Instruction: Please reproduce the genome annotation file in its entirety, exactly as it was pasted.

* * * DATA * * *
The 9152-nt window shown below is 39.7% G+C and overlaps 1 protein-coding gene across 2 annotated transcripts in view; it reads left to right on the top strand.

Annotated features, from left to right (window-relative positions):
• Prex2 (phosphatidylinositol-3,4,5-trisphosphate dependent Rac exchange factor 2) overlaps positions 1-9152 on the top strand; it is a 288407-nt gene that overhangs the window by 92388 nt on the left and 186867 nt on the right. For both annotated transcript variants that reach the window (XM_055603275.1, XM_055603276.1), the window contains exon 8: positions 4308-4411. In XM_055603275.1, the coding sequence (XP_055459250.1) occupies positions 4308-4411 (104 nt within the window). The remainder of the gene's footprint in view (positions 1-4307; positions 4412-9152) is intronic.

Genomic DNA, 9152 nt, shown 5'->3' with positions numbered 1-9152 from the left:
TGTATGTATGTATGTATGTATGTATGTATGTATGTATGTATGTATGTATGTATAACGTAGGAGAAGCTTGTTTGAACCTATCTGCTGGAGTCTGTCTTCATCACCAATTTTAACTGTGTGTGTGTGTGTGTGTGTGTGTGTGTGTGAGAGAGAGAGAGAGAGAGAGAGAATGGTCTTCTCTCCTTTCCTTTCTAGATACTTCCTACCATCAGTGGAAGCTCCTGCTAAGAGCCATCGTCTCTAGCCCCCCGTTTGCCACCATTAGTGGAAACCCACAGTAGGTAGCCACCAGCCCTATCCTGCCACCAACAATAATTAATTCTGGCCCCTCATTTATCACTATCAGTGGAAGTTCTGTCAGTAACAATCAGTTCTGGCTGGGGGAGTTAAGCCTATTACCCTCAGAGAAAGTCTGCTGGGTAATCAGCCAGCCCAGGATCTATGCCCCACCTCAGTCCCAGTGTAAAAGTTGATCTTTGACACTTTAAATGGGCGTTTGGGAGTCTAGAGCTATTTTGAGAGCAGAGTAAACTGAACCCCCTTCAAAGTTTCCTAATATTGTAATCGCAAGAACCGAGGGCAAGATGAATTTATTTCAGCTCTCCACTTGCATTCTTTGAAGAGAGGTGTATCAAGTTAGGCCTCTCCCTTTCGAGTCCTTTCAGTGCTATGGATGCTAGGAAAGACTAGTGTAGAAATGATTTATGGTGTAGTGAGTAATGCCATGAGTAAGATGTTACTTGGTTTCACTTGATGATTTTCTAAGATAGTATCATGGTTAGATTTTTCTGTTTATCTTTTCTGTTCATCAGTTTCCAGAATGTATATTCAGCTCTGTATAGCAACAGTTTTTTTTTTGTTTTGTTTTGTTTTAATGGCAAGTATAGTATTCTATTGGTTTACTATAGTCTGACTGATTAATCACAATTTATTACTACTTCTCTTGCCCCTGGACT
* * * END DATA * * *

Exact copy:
The 9152-nt window shown below is 39.7% G+C and overlaps 1 protein-coding gene across 2 annotated transcripts in view; it reads left to right on the top strand.

Annotated features, from left to right (window-relative positions):
• Prex2 (phosphatidylinositol-3,4,5-trisphosphate dependent Rac exchange factor 2) overlaps positions 1-9152 on the top strand; it is a 288407-nt gene that overhangs the window by 92388 nt on the left and 186867 nt on the right. For both annotated transcript variants that reach the window (XM_055603275.1, XM_055603276.1), the window contains exon 8: positions 4308-4411. In XM_055603275.1, the coding sequence (XP_055459250.1) occupies positions 4308-4411 (104 nt within the window). The remainder of the gene's footprint in view (positions 1-4307; positions 4412-9152) is intronic.

Genomic DNA, 9152 nt, shown 5'->3' with positions numbered 1-9152 from the left:
TGTATGTATGTATGTATGTATGTATGTATGTATGTATGTATGTATGTATGTATAACGTAGGAGAAGCTTGTTTGAACCTATCTGCTGGAGTCTGTCTTCATCACCAATTTTAACTGTGTGTGTGTGTGTGTGTGTGTGTGTGTGTGAGAGAGAGAGAGAGAGAGAGAGAATGGTCTTCTCTCCTTTCCTTTCTAGATACTTCCTACCATCAGTGGAAGCTCCTGCTAAGAGCCATCGTCTCTAGCCCCCCGTTTGCCACCATTAGTGGAAACCCACAGTAGGTAGCCACCAGCCCTATCCTGCCACCAACAATAATTAATTCTGGCCCCTCATTTATCACTATCAGTGGAAGTTCTGTCAGTAACAATCAGTTCTGGCTGGGGGAGTTAAGCCTATTACCCTCAGAGAAAGTCTGCTGGGTAATCAGCCAGCCCAGGATCTATGCCCCACCTCAGTCCCAGTGTAAAAGTTGATCTTTGACACTTTAAATGGGCGTTTGGGAGTCTAGAGCTATTTTGAGAGCAGAGTAAACTGAACCCCCTTCAAAGTTTCCTAATATTGTAATCGCAAGAACCGAGGGCAAGATGAATTTATTTCAGCTCTCCACTTGCATTCTTTGAAGAGAGGTGTATCAAGTTAGGCCTCTCCCTTTCGAGTCCTTTCAGTGCTATGGATGCTAGGAAAGACTAGTGTAGAAATGATTTATGGTGTAGTGAGTAATGCCATGAGTAAGATGTTACTTGGTTTCACTTGATGATTTTCTAAGATAGTATCATGGTTAGATTTTTCTGTTTATCTTTTCTGTTCATCAGTTTCCAGAATGTATATTCAGCTCTGTATAGCAACAGTTTTTTTTTTGTTTTGTTTTGTTTTAATGGCAAGTATAGTATTCTATTGGTTTACTATAGTCTGACTGATTAATCACAATTTATTACTACTTCTCTTGCCCCTGGACT